Gordon Mar

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Gordon Mar
Gordon Mar, official portrait, 2019 (from sfbos.org).jpg
Gordon Mar (official portrait, 2019)
Member of the
San Francisco Board of Supervisors
from District 4
Assumed office
January 8, 2019
MayorLondon Breed
Preceded byKaty Tang
Succeeded byJoel Engardio
Personal details
NationalityAmerican
Political partyDemocratic
Residence(s)San Francisco, California
OccupationPolitician
Website[1]

Gordon Mar is an American politician from San Francisco. He has been a member of the San Francisco Board of Supervisors since 2019, representing District 4. He is the brother of former District 1 supervisor, Eric Mar.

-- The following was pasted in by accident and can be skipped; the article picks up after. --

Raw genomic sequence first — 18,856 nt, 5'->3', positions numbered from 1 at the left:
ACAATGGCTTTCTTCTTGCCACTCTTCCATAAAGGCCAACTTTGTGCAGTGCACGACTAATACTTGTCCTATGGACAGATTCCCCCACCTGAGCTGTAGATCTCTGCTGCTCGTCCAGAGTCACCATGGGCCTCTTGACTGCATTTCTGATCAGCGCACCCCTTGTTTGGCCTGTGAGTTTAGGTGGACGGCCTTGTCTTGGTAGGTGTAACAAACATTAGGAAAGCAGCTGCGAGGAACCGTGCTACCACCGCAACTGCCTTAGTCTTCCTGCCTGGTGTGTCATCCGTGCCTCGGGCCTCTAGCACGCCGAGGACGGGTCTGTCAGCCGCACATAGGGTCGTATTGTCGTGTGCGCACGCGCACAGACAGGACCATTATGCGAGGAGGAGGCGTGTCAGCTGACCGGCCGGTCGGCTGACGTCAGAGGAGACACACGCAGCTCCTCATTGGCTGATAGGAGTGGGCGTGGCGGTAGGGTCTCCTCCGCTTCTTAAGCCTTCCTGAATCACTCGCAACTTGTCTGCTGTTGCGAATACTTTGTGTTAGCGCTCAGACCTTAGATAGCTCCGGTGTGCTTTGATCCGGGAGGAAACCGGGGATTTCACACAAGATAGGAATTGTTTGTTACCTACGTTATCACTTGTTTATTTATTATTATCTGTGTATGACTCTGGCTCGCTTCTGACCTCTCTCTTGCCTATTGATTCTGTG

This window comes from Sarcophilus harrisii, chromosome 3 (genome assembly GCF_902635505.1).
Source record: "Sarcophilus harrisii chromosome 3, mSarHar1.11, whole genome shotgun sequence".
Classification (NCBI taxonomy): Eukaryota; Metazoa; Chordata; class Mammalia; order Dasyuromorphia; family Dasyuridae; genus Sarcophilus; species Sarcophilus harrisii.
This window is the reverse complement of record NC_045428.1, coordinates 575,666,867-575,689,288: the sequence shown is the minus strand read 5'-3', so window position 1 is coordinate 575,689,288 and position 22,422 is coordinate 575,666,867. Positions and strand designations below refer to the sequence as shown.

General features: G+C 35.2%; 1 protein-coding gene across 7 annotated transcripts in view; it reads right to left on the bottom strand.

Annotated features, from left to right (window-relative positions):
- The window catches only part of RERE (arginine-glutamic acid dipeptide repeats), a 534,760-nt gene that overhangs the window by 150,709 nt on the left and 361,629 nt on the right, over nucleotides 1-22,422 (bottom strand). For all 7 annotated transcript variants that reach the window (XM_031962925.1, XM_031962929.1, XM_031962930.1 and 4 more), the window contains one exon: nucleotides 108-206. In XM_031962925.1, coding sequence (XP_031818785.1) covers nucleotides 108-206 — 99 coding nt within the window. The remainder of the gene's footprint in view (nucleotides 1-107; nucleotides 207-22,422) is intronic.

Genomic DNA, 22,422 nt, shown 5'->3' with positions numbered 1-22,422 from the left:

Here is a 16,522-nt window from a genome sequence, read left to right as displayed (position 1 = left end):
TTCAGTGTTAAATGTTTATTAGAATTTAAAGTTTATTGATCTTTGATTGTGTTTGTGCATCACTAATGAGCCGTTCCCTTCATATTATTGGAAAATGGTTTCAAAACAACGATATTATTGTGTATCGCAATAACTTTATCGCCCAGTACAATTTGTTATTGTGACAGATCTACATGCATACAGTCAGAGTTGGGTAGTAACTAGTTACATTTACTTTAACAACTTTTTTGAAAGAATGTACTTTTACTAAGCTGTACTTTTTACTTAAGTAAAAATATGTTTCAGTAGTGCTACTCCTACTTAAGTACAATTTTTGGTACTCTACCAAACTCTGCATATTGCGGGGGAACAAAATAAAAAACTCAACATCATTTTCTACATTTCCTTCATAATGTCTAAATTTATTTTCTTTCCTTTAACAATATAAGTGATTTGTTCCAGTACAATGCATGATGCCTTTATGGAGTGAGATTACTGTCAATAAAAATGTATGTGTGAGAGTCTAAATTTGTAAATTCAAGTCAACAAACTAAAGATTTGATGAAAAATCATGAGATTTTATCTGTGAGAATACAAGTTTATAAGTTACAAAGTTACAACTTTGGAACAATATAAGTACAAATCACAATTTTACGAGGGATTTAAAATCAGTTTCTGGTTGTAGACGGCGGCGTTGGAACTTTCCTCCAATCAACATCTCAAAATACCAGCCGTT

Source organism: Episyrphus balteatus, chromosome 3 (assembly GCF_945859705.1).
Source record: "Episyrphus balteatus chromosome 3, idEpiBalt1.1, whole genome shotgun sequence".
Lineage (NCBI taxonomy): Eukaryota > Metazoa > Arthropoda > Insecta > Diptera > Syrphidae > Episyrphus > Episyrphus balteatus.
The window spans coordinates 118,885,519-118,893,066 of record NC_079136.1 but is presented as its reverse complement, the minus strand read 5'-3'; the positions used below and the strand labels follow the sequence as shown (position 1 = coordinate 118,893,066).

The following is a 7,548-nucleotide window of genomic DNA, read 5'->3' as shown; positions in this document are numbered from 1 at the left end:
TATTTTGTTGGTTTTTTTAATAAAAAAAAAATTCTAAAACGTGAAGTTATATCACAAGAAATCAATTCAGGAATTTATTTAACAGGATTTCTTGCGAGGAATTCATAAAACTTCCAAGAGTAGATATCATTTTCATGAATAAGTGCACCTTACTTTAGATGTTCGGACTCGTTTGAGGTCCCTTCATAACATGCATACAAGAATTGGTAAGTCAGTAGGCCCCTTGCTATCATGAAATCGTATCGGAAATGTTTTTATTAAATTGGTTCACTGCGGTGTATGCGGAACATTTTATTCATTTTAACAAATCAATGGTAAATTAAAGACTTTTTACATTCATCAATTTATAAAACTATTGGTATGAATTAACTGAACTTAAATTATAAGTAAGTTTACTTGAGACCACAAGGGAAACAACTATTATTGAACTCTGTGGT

District 4 includes the western San Francisco neighborhoods of Central Sunset, Outer Sunset, Parkside, Outer Parkside, and Pine Lake Park.[1]

Political Career[edit]

He was Executive Director of Jobs with Justice San Francisco and the Chinese Progressive Association.[2][3]

San Francisco Board of Supervisors[edit]

After incumbent District 4 Supervisor Katy Tang declined to run for re-election in 2018, Mar filed papers to run for the District 4 seat in the November election. In the months leading up to the race, the campaigns of both Mar and his primary opponent, Jessica Ho, were criticized for "mudslinging" tactics. A Mar campaign staffer was caught tearing down a poster for Ho.[4][5]

Mar was elected supervisor for District 4 on November 6, 2018, receiving 10,314 first preference votes (36.29 percent of all valid votes).[6] After allocation of preferences from eliminated candidates in San Francisco's ranked-choice voting system, Mar received 56.84 percent of final-round votes, compared to 43.16 percent for runner-up Jessica Ho, an aide to the incumbent supervisor Katy Tang.[citation needed]